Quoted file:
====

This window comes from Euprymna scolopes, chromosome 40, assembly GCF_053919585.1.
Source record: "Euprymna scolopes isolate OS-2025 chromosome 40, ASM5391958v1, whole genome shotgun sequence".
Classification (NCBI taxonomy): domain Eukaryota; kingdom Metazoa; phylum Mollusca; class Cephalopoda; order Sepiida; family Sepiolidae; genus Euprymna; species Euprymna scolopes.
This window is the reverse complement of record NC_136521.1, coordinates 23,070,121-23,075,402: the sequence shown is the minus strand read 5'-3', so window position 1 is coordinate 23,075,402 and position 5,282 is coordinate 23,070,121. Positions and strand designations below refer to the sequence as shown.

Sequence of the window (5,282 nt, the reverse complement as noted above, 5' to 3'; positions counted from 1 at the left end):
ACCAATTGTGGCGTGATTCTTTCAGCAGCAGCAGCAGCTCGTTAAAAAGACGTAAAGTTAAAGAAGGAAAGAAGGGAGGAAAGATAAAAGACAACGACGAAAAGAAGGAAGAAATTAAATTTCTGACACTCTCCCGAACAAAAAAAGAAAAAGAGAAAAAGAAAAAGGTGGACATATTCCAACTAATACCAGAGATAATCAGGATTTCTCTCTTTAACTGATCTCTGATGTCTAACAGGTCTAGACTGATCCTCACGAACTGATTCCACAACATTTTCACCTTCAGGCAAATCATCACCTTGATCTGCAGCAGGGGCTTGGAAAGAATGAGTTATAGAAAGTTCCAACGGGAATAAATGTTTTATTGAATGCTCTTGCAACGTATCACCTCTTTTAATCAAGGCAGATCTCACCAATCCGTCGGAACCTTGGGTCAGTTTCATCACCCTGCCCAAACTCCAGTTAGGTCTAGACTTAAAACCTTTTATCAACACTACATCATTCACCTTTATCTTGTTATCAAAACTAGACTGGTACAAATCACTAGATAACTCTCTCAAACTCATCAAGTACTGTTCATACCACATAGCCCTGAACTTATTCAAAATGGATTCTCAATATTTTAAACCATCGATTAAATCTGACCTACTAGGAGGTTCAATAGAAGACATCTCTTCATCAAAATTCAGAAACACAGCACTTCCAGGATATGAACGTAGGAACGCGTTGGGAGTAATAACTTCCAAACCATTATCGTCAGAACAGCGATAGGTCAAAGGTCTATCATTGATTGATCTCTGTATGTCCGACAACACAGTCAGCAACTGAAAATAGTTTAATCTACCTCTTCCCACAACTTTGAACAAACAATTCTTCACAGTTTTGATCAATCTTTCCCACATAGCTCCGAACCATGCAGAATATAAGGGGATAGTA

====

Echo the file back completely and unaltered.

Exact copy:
This window comes from Euprymna scolopes, chromosome 40, assembly GCF_053919585.1.
Source record: "Euprymna scolopes isolate OS-2025 chromosome 40, ASM5391958v1, whole genome shotgun sequence".
Classification (NCBI taxonomy): domain Eukaryota; kingdom Metazoa; phylum Mollusca; class Cephalopoda; order Sepiida; family Sepiolidae; genus Euprymna; species Euprymna scolopes.
This window is the reverse complement of record NC_136521.1, coordinates 23,070,121-23,075,402: the sequence shown is the minus strand read 5'-3', so window position 1 is coordinate 23,075,402 and position 5,282 is coordinate 23,070,121. Positions and strand designations below refer to the sequence as shown.

Sequence of the window (5,282 nt, the reverse complement as noted above, 5' to 3'; positions counted from 1 at the left end):
ACCAATTGTGGCGTGATTCTTTCAGCAGCAGCAGCAGCTCGTTAAAAAGACGTAAAGTTAAAGAAGGAAAGAAGGGAGGAAAGATAAAAGACAACGACGAAAAGAAGGAAGAAATTAAATTTCTGACACTCTCCCGAACAAAAAAAGAAAAAGAGAAAAAGAAAAAGGTGGACATATTCCAACTAATACCAGAGATAATCAGGATTTCTCTCTTTAACTGATCTCTGATGTCTAACAGGTCTAGACTGATCCTCACGAACTGATTCCACAACATTTTCACCTTCAGGCAAATCATCACCTTGATCTGCAGCAGGGGCTTGGAAAGAATGAGTTATAGAAAGTTCCAACGGGAATAAATGTTTTATTGAATGCTCTTGCAACGTATCACCTCTTTTAATCAAGGCAGATCTCACCAATCCGTCGGAACCTTGGGTCAGTTTCATCACCCTGCCCAAACTCCAGTTAGGTCTAGACTTAAAACCTTTTATCAACACTACATCATTCACCTTTATCTTGTTATCAAAACTAGACTGGTACAAATCACTAGATAACTCTCTCAAACTCATCAAGTACTGTTCATACCACATAGCCCTGAACTTATTCAAAATGGATTCTCAATATTTTAAACCATCGATTAAATCTGACCTACTAGGAGGTTCAATAGAAGACATCTCTTCATCAAAATTCAGAAACACAGCACTTCCAGGATATGAACGTAGGAACGCGTTGGGAGTAATAACTTCCAAACCATTATCGTCAGAACAGCGATAGGTCAAAGGTCTATCATTGATTGATCTCTGTATGTCCGACAACACAGTCAGCAACTGAAAATAGTTTAATCTACCTCTTCCCACAACTTTGAACAAACAATTCTTCACAGTTTTGATCAATCTTTCCCACATAGCTCCGAACCATGCAGAATATAAGGGGATAGTA